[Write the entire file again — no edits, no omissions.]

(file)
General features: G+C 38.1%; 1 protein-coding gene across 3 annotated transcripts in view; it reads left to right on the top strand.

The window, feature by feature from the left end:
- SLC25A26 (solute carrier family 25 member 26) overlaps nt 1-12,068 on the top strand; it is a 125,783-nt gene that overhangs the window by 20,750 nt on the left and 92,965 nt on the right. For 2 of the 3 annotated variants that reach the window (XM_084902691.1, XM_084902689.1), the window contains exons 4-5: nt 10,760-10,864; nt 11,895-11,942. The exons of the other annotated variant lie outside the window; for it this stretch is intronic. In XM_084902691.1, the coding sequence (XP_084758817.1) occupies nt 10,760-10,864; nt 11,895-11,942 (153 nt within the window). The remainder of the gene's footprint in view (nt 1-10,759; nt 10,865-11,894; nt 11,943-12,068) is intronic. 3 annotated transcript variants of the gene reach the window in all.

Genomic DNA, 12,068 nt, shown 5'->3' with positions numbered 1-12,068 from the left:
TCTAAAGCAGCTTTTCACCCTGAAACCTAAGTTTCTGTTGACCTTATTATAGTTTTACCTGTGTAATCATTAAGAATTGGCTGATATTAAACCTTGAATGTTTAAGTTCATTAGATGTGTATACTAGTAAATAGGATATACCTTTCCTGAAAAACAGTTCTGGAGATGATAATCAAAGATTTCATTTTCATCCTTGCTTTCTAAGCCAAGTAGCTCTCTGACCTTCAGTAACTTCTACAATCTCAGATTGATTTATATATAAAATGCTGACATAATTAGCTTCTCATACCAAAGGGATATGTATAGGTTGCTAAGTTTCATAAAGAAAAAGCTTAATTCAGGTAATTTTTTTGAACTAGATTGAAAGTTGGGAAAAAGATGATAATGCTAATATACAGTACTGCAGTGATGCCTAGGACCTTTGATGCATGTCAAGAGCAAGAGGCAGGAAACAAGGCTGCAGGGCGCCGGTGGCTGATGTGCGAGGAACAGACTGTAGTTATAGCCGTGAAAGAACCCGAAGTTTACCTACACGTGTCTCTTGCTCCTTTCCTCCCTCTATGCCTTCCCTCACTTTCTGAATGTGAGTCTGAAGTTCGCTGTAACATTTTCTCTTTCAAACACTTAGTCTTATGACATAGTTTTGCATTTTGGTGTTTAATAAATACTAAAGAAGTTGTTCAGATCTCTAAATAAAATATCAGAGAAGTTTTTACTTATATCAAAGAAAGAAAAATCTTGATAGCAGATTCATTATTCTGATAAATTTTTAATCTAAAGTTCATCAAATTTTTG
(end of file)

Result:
General features: G+C 38.1%; 1 protein-coding gene across 3 annotated transcripts in view; it reads left to right on the top strand.

The window, feature by feature from the left end:
- SLC25A26 (solute carrier family 25 member 26) overlaps nt 1-12,068 on the top strand; it is a 125,783-nt gene that overhangs the window by 20,750 nt on the left and 92,965 nt on the right. For 2 of the 3 annotated variants that reach the window (XM_084902691.1, XM_084902689.1), the window contains exons 4-5: nt 10,760-10,864; nt 11,895-11,942. The exons of the other annotated variant lie outside the window; for it this stretch is intronic. In XM_084902691.1, the coding sequence (XP_084758817.1) occupies nt 10,760-10,864; nt 11,895-11,942 (153 nt within the window). The remainder of the gene's footprint in view (nt 1-10,759; nt 10,865-11,894; nt 11,943-12,068) is intronic. 3 annotated transcript variants of the gene reach the window in all.

Genomic DNA, 12,068 nt, shown 5'->3' with positions numbered 1-12,068 from the left:
TCTAAAGCAGCTTTTCACCCTGAAACCTAAGTTTCTGTTGACCTTATTATAGTTTTACCTGTGTAATCATTAAGAATTGGCTGATATTAAACCTTGAATGTTTAAGTTCATTAGATGTGTATACTAGTAAATAGGATATACCTTTCCTGAAAAACAGTTCTGGAGATGATAATCAAAGATTTCATTTTCATCCTTGCTTTCTAAGCCAAGTAGCTCTCTGACCTTCAGTAACTTCTACAATCTCAGATTGATTTATATATAAAATGCTGACATAATTAGCTTCTCATACCAAAGGGATATGTATAGGTTGCTAAGTTTCATAAAGAAAAAGCTTAATTCAGGTAATTTTTTTGAACTAGATTGAAAGTTGGGAAAAAGATGATAATGCTAATATACAGTACTGCAGTGATGCCTAGGACCTTTGATGCATGTCAAGAGCAAGAGGCAGGAAACAAGGCTGCAGGGCGCCGGTGGCTGATGTGCGAGGAACAGACTGTAGTTATAGCCGTGAAAGAACCCGAAGTTTACCTACACGTGTCTCTTGCTCCTTTCCTCCCTCTATGCCTTCCCTCACTTTCTGAATGTGAGTCTGAAGTTCGCTGTAACATTTTCTCTTTCAAACACTTAGTCTTATGACATAGTTTTGCATTTTGGTGTTTAATAAATACTAAAGAAGTTGTTCAGATCTCTAAATAAAATATCAGAGAAGTTTTTACTTATATCAAAGAAAGAAAAATCTTGATAGCAGATTCATTATTCTGATAAATTTTTAATCTAAAGTTCATCAAATTTTTG